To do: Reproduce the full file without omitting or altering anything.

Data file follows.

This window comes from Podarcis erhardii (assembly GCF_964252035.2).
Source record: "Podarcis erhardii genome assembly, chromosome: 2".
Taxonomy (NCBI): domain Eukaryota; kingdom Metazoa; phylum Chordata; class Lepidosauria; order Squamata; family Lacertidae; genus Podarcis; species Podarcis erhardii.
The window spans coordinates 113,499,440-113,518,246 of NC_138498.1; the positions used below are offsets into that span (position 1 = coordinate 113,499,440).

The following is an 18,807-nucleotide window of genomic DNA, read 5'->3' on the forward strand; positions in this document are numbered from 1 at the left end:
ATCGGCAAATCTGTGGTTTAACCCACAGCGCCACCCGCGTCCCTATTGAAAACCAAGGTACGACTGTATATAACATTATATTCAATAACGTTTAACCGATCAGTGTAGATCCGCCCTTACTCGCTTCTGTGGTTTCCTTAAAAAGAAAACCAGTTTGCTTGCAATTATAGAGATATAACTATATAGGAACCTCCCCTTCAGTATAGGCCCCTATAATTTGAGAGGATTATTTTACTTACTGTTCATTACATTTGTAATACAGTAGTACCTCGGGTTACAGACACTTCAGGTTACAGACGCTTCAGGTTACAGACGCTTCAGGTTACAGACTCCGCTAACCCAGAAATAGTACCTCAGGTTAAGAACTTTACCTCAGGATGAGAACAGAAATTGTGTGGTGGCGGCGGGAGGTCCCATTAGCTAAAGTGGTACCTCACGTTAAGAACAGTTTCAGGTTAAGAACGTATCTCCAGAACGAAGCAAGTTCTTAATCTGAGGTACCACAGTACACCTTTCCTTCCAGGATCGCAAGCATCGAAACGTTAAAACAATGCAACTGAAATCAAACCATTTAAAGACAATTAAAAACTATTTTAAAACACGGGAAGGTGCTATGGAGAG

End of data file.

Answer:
This window comes from Podarcis erhardii (assembly GCF_964252035.2).
Source record: "Podarcis erhardii genome assembly, chromosome: 2".
Taxonomy (NCBI): domain Eukaryota; kingdom Metazoa; phylum Chordata; class Lepidosauria; order Squamata; family Lacertidae; genus Podarcis; species Podarcis erhardii.
The window spans coordinates 113,499,440-113,518,246 of NC_138498.1; the positions used below are offsets into that span (position 1 = coordinate 113,499,440).

The following is an 18,807-nucleotide window of genomic DNA, read 5'->3' on the forward strand; positions in this document are numbered from 1 at the left end:
ATCGGCAAATCTGTGGTTTAACCCACAGCGCCACCCGCGTCCCTATTGAAAACCAAGGTACGACTGTATATAACATTATATTCAATAACGTTTAACCGATCAGTGTAGATCCGCCCTTACTCGCTTCTGTGGTTTCCTTAAAAAGAAAACCAGTTTGCTTGCAATTATAGAGATATAACTATATAGGAACCTCCCCTTCAGTATAGGCCCCTATAATTTGAGAGGATTATTTTACTTACTGTTCATTACATTTGTAATACAGTAGTACCTCGGGTTACAGACACTTCAGGTTACAGACGCTTCAGGTTACAGACGCTTCAGGTTACAGACTCCGCTAACCCAGAAATAGTACCTCAGGTTAAGAACTTTACCTCAGGATGAGAACAGAAATTGTGTGGTGGCGGCGGGAGGTCCCATTAGCTAAAGTGGTACCTCACGTTAAGAACAGTTTCAGGTTAAGAACGTATCTCCAGAACGAAGCAAGTTCTTAATCTGAGGTACCACAGTACACCTTTCCTTCCAGGATCGCAAGCATCGAAACGTTAAAACAATGCAACTGAAATCAAACCATTTAAAGACAATTAAAAACTATTTTAAAACACGGGAAGGTGCTATGGAGAG